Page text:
Recently, the sentence "the customer is always right" came up. While this adage shows the importance of customer feedback, it undervalues the expertise of professionals who have dedicated years to mastering their craft.

Here's why I will always argue against the notion:

  1. Every customer is unique, and trying to cater to each specific need can result in an unfocused product. Feedback can be contrasting, making it challenging to find a universally accepted solution.
  2. Most customers interact primarily with the product's surface and might not grasp the underlying complexity, decisions, and technical constraints that shape the final product.
  3. There's a risk that customers might not articulate their needs correctly, leading to potential misunderstandings or skewed product adjustments.
  4. Every tweak or change has a price tag. Besides financial implications, adjusting a product's design can be intricate and multifaceted, an aspect customers may not be familiar with.
  5. Customers often focus on short-term fixes that address their immediate needs, sidelining the product's broader vision and long-term goals.
  6. Customers approach products from their unique context and often suggest solutions that fit their use-case, not necessarily the most fitting fix for all users.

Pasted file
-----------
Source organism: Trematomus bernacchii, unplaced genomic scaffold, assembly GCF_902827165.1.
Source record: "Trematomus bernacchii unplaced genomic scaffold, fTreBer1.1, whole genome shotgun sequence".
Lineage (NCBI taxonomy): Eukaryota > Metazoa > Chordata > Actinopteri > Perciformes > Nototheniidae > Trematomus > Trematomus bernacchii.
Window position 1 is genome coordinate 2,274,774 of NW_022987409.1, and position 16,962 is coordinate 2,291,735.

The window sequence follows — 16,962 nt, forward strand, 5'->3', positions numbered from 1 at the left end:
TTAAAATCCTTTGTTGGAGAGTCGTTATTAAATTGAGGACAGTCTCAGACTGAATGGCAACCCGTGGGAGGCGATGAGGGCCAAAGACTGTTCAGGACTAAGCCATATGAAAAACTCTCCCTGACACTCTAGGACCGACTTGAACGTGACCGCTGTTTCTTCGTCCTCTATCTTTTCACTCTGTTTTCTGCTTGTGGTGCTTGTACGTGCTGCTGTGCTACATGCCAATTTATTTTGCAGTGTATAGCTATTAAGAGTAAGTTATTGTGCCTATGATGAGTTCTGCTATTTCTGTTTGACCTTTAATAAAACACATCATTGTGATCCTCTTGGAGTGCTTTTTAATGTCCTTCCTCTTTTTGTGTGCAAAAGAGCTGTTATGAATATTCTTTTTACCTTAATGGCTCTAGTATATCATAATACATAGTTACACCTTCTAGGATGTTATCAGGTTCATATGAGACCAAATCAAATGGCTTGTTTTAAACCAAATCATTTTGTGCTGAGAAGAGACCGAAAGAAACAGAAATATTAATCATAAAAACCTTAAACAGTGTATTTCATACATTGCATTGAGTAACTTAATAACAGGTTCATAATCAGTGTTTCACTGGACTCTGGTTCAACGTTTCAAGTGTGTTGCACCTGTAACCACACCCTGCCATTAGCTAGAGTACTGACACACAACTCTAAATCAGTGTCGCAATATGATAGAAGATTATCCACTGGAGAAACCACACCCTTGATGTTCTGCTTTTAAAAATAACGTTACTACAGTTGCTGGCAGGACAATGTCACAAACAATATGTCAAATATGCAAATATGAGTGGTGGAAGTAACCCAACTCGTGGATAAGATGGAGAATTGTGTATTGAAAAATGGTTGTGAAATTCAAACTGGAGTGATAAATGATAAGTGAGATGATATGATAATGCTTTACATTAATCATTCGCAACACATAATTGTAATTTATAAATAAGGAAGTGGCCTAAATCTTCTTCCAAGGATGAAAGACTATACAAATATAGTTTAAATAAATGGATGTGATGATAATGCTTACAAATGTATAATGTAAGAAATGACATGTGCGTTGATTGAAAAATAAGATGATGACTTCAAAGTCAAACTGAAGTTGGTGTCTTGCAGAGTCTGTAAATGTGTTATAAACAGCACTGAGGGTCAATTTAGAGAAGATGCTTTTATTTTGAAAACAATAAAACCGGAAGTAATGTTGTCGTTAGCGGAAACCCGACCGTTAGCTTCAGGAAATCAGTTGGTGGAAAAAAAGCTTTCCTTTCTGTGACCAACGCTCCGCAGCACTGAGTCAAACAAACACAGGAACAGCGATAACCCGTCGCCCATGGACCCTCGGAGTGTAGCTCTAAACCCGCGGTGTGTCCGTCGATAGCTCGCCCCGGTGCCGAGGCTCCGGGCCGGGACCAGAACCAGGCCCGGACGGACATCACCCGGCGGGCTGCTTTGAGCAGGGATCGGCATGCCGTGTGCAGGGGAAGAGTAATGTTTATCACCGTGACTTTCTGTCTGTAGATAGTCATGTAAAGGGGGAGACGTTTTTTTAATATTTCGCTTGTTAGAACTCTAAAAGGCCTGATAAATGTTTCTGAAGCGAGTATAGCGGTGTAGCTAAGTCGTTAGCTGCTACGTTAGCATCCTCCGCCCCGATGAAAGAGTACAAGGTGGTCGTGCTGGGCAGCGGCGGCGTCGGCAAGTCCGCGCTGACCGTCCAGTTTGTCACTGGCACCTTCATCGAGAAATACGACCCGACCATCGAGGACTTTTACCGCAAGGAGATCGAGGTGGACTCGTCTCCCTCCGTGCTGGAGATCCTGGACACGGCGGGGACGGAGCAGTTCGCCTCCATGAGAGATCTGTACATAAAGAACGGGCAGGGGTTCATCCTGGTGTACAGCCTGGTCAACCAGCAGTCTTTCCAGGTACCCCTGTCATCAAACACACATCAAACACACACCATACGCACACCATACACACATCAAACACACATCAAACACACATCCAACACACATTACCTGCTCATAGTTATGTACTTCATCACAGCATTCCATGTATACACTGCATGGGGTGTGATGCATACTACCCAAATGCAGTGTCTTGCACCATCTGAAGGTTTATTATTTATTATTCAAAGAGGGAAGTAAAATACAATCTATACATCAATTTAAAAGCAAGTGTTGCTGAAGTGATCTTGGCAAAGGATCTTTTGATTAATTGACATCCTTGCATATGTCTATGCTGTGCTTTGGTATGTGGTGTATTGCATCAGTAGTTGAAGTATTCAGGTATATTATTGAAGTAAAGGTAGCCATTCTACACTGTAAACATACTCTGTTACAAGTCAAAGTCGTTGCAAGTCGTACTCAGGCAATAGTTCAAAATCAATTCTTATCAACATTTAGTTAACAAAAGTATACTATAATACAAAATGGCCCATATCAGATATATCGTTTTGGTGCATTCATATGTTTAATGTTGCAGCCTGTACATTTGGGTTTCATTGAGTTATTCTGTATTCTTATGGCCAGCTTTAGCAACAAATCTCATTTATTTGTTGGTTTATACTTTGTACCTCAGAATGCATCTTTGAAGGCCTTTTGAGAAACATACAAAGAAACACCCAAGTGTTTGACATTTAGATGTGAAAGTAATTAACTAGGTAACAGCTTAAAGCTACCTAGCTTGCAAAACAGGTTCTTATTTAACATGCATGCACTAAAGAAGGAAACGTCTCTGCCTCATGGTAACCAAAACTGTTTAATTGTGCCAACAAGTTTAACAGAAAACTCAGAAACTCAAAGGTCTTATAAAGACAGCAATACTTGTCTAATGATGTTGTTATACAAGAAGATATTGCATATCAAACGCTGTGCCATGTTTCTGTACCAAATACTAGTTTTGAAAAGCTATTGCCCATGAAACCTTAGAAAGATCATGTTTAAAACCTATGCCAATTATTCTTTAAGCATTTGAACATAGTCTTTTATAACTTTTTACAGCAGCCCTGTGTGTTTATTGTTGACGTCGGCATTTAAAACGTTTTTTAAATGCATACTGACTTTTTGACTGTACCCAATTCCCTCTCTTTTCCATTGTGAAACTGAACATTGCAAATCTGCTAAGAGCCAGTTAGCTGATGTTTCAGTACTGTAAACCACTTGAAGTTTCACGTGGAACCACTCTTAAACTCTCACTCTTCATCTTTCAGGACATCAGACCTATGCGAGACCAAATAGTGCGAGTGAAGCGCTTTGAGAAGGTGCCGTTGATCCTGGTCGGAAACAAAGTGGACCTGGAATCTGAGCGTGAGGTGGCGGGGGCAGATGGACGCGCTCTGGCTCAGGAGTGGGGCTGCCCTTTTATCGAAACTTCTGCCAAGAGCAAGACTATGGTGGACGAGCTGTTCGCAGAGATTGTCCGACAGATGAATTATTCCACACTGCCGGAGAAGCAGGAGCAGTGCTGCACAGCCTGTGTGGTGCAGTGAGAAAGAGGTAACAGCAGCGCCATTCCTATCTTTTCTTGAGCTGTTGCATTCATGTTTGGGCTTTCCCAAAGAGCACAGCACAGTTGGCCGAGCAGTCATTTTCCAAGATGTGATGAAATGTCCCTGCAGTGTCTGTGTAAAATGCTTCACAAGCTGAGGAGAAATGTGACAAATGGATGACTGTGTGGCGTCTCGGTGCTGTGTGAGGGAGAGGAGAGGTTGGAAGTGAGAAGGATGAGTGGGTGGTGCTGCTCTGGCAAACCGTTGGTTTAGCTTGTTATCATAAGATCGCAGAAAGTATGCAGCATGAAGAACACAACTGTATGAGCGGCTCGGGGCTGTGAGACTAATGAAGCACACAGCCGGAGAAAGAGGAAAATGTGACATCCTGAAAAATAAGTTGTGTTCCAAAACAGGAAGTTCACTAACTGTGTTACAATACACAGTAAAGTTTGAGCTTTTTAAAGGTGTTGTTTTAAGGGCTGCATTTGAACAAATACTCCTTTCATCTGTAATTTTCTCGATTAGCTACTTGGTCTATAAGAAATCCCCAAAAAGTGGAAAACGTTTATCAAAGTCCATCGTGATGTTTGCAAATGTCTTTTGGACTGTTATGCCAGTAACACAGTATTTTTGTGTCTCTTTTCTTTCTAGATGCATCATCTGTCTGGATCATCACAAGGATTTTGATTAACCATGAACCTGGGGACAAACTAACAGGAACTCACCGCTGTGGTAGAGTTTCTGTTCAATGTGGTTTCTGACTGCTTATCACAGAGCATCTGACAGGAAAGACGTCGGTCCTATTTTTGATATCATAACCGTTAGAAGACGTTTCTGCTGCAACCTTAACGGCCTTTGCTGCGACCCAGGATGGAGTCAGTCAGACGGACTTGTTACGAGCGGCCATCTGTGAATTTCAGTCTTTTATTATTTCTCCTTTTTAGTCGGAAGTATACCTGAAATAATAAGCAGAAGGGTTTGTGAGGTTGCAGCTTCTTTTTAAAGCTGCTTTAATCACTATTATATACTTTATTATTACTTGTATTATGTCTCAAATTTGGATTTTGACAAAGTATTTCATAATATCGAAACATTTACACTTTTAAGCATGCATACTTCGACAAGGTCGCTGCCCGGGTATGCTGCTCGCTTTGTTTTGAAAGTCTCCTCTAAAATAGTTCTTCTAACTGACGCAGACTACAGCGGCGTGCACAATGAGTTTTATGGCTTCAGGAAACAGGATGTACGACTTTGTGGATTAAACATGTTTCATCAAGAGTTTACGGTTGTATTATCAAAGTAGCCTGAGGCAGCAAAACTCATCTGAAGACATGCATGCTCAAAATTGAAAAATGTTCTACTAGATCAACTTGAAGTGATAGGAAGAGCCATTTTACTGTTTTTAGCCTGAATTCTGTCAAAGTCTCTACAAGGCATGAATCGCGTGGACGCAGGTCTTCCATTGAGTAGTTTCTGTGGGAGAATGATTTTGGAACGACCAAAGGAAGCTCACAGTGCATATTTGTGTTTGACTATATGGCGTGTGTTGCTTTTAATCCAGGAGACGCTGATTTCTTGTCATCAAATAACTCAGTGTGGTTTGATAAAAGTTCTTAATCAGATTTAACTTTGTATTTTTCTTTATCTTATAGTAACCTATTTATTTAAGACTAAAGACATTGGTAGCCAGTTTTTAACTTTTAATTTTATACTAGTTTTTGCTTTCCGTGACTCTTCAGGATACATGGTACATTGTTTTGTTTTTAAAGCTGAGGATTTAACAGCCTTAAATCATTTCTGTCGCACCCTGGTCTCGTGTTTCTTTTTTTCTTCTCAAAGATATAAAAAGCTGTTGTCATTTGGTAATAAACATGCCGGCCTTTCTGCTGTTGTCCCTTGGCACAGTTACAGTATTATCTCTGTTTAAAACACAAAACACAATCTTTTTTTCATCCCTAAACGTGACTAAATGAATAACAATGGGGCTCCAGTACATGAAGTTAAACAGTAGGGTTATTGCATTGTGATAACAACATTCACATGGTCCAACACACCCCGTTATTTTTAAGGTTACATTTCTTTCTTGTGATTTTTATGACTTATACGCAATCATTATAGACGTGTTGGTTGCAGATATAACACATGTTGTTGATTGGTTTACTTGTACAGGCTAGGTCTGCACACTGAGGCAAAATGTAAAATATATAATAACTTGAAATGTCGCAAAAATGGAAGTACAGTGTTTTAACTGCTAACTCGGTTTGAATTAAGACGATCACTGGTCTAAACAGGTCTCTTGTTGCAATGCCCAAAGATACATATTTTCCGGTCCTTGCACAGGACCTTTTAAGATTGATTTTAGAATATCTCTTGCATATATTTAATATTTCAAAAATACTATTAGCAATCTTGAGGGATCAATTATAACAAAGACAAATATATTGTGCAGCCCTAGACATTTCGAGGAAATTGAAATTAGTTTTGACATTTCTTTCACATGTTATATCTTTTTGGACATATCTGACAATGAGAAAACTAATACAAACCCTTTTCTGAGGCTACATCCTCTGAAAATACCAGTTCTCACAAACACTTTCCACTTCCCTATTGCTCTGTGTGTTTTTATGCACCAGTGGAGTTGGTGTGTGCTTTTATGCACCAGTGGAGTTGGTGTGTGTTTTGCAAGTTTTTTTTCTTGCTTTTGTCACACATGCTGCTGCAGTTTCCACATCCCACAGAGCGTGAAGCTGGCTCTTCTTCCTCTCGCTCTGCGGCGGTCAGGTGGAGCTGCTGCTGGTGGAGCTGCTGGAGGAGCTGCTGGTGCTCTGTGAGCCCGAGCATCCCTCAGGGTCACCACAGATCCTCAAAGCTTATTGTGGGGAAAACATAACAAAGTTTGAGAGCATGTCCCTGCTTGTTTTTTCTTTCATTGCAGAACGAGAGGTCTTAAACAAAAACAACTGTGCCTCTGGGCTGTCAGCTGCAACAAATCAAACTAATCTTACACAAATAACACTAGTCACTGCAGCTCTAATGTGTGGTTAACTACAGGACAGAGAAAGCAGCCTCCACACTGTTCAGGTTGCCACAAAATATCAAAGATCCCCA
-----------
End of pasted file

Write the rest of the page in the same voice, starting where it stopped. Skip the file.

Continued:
7. Every product operates within certain technical constraints, which customers might not always be aware of, leading to unfeasible requests or suggestions.
  8. Prioritizing one feature might compromise another.
  9. Trying to integrate every suggestion can result in a cluttered user interface and a less intuitive user experience. (Microsoft.)
  10. Over-reliance on customer feedback can steer a product away from its initial intent and strategic roadmap.
  11. A product stands out due to its unique attributes. Catering to all feedback might dilute its distinctiveness, making it blend in rather than stand out.

If customers were always right, we would've not needed Product Managers and Designers. Balancing customer needs with technical feasibility and a product's long-term vision is the true art of successful product management.